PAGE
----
DESIGNING INHABITED SPACE
Spaces that are occupied are designed with a specific purpose in mind. If the space is private then the space is designed to perform a particular function, such as, office space or a factory work floor. On the other hand, if the space is public it is normally designed to allow open access to it, to allow people to either use the space or transit through it.
The concept of using design to “socially engineer” public and private space has been around for some time now. Building designers have been designing spaces to achieve a variety of desired effects. Back in the Middle Ages, castles were designed to withstand an enemy’s siege and when that didn’t work and the invaders breached the walls divide the aggressors into small enough numbers in order for the hometown folks to kill them.
So it really should come as no surprise that over the years new concepts and technique have been developed to address new threats. Although we’ve come a long way in our tactics based on new threats the purpose remains the same – cause people to do what we want them to do or suffer the consequences of their actions; detection or capture.
In the modern era, threats come in a multitude of forms, either natural and man-made. We’ve done a pretty good job in regulating construction standards for natural threats, such as, high winds, tornadoes, earthquake and fire but we’ve done less of a good job for man-made threats.
In 1991, Crime Prevention through Environmental Design (CPTED) was introduced as a concept to reduce crime in neighborhoods. The program has become so successful that most cities have ordinances that require implementation of CPTED principles during all new construction projects or phased in during major renovations.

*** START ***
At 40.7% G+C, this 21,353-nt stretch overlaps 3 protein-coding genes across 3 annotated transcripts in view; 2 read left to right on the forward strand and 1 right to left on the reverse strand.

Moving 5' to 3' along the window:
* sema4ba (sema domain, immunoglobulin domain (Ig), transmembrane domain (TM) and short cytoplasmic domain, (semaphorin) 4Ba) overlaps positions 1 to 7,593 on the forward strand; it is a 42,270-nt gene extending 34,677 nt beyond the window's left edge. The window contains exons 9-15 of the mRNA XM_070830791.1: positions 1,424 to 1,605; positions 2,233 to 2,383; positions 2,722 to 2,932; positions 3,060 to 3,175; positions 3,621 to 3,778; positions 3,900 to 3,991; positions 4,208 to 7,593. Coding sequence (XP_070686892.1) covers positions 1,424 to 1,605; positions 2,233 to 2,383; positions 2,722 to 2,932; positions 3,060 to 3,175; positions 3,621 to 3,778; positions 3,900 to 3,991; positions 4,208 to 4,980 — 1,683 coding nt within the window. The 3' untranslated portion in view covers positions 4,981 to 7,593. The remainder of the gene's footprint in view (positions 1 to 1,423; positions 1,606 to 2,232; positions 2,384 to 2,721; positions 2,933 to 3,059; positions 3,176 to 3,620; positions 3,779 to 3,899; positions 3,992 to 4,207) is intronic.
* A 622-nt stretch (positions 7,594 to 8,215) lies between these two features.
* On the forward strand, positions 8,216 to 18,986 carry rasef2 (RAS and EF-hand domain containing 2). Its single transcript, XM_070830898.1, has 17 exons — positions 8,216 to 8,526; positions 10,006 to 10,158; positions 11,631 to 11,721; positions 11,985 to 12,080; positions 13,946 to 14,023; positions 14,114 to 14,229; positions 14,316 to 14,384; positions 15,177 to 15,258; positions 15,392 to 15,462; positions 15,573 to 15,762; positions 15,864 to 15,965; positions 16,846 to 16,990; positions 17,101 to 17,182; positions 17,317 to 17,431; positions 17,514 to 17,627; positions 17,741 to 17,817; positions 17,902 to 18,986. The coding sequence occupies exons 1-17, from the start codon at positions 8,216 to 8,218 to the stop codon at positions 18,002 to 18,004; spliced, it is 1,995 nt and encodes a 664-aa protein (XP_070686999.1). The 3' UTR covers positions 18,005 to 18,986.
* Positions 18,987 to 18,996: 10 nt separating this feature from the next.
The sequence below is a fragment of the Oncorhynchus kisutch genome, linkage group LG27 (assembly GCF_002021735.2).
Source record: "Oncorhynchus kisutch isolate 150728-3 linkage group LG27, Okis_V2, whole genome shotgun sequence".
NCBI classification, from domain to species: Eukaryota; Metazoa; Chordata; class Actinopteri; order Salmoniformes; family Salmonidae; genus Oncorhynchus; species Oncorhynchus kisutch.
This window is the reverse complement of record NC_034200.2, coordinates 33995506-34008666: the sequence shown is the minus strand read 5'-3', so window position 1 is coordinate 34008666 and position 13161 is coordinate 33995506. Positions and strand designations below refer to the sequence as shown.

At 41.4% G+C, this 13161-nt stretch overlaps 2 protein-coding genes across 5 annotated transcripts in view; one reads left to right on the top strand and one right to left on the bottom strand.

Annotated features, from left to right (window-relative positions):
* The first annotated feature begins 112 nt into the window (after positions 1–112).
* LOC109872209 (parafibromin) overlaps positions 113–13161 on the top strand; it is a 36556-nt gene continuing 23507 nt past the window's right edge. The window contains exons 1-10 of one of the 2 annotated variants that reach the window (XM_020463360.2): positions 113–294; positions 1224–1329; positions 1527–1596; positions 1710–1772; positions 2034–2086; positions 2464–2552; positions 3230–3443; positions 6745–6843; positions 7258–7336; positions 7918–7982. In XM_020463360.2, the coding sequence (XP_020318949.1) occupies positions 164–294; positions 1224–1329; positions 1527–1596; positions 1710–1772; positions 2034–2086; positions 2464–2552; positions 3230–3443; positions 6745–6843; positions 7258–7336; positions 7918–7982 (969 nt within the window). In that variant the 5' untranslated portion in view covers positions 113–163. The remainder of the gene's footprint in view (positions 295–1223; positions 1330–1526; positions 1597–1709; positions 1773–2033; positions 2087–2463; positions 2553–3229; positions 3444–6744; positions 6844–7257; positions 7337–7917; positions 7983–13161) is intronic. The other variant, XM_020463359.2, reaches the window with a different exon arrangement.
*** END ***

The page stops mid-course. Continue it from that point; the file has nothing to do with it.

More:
CPTED controls the surrounding environment of a building thru four strategies:
Natural Surveillance – developing opportunities for observation of all spaces within an area by those occupying, using or transiting the area.
Natural Access Control – causing access control to be part of the environment by allowing design to create “choke points” and paths to and from buildings so that there is no doubt this is the proper way to enter/egress the area, even for first time users. Non-adherence would cause detection and a response by authorities.
Territorial Reinforcement – identifying public and private space. There should be a clear distinction of who the property belongs to. This doesn’t mean putting up a fence; instead this can be achieved by using different materials, shrubbery/bushes, and cobble stone paver instead of poured concrete for example.
Maintenance – although not really a concept, the fact remains, if the space doesn’t have continuous upkeep it will come into disrepair through normal use and before too long become unsightly and bred criminal activity.
THE BUILDING ITSELF